DJ’S Holiday Dessert Recipes (& W*n OOP Cookbook)

First, today, if you’ll look at the top of the righthand column, you’ll see a questionnaire. I hope you’ll take a quick minute to fill it out–it’s completely anonymous and will take less than a minute. I’m looking at what people do and don’t like about this blog, things I might want to overhaul come the new year, things you’d like to see more of and less of, etc. Your input will be appreciated!

Only one stop today on the River Road book tour. I’m over at All Things Urban Fantasy, talking about how to tell the difference between a member of the Historical Undead and a celebrity impersonator. You can enter for the official tour prizes of eReaders and also leave a comment for today’s mystery book giveaway and an entry in one of two tour-wide $25 gift cards to your bookseller of choice.

There will be tour stops over the weekend as well, and on Sunday I’ll repost all the holiday URLs as well as the Sunday tour stop since I know a lot of my U.S. readers will be doing family stuff this long weekend.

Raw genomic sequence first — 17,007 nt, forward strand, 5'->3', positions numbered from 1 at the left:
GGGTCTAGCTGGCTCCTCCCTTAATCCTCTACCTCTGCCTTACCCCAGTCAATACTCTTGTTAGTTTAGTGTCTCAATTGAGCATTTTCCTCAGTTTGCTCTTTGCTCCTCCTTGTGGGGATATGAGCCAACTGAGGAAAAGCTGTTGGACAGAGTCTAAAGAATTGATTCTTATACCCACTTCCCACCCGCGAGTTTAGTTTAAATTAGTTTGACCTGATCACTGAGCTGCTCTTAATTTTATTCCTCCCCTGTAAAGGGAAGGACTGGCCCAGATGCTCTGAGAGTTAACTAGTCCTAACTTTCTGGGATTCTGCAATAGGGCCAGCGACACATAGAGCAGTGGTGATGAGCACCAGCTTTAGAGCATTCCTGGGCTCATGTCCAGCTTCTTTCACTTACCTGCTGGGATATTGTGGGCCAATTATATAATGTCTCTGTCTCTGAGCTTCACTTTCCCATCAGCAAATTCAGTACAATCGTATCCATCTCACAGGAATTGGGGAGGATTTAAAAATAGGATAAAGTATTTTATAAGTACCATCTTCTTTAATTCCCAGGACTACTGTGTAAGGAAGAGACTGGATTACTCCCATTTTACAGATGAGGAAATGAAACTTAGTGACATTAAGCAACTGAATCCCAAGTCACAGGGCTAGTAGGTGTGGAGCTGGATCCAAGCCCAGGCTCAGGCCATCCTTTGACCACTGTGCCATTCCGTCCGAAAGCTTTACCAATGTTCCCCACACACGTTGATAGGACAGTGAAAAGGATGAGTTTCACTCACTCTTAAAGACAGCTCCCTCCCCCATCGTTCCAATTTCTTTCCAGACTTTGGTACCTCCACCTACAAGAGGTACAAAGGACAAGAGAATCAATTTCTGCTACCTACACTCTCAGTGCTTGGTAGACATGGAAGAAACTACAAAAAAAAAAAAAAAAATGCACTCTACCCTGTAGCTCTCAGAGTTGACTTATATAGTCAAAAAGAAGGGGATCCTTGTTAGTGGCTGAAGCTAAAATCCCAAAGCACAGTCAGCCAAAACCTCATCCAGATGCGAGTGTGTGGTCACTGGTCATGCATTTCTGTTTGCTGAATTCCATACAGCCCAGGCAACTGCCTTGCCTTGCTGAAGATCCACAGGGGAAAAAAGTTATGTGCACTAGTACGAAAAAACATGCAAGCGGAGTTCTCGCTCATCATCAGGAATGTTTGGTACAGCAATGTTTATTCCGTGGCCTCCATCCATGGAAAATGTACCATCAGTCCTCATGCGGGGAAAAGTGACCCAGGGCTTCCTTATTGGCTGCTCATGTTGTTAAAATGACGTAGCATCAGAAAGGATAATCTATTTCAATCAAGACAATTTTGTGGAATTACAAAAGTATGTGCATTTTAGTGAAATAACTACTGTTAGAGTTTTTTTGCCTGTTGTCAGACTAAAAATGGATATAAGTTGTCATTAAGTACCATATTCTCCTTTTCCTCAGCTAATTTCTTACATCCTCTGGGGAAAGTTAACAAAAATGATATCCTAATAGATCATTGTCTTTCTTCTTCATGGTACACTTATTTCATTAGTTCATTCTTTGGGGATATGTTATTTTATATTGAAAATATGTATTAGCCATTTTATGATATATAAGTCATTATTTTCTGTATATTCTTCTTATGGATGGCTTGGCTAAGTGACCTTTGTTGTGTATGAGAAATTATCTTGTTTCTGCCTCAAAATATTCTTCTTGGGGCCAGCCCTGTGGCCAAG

So, the idea for today’s blog (and tomorrow’s) was DJ’s Holiday Cookbook. But, you might say, DJ doesn’t cook. She eats junk and goes out to eat. Reheating pizza is usually Alex’s job.
Gran to the rescue! DJ likes the traditional Southern desserts. In New Orleans, traditional desserts include bread pudding, pecan pie, and creme brulee. But since DJ spent holidays in Alabama with her grandparents, she grew up with more traditional Southern favorites: Pecan Pie; Banana Pudding; and the ultimate Deep South masterpiece, Lane Cake. This is a cake to die for. Seriously. Best. Cake. Ever.

Here are Gran’s recipes: 
4 eggs
1/4 teaspoon salt
1/4 cup melted butter
3/4 cup light corn syrup
3/4 cup dark corn syrup
1-1/4 cups firmly packed brown sugar
1 teaspoon vanilla extract
1 unbaked 9-inch pie shell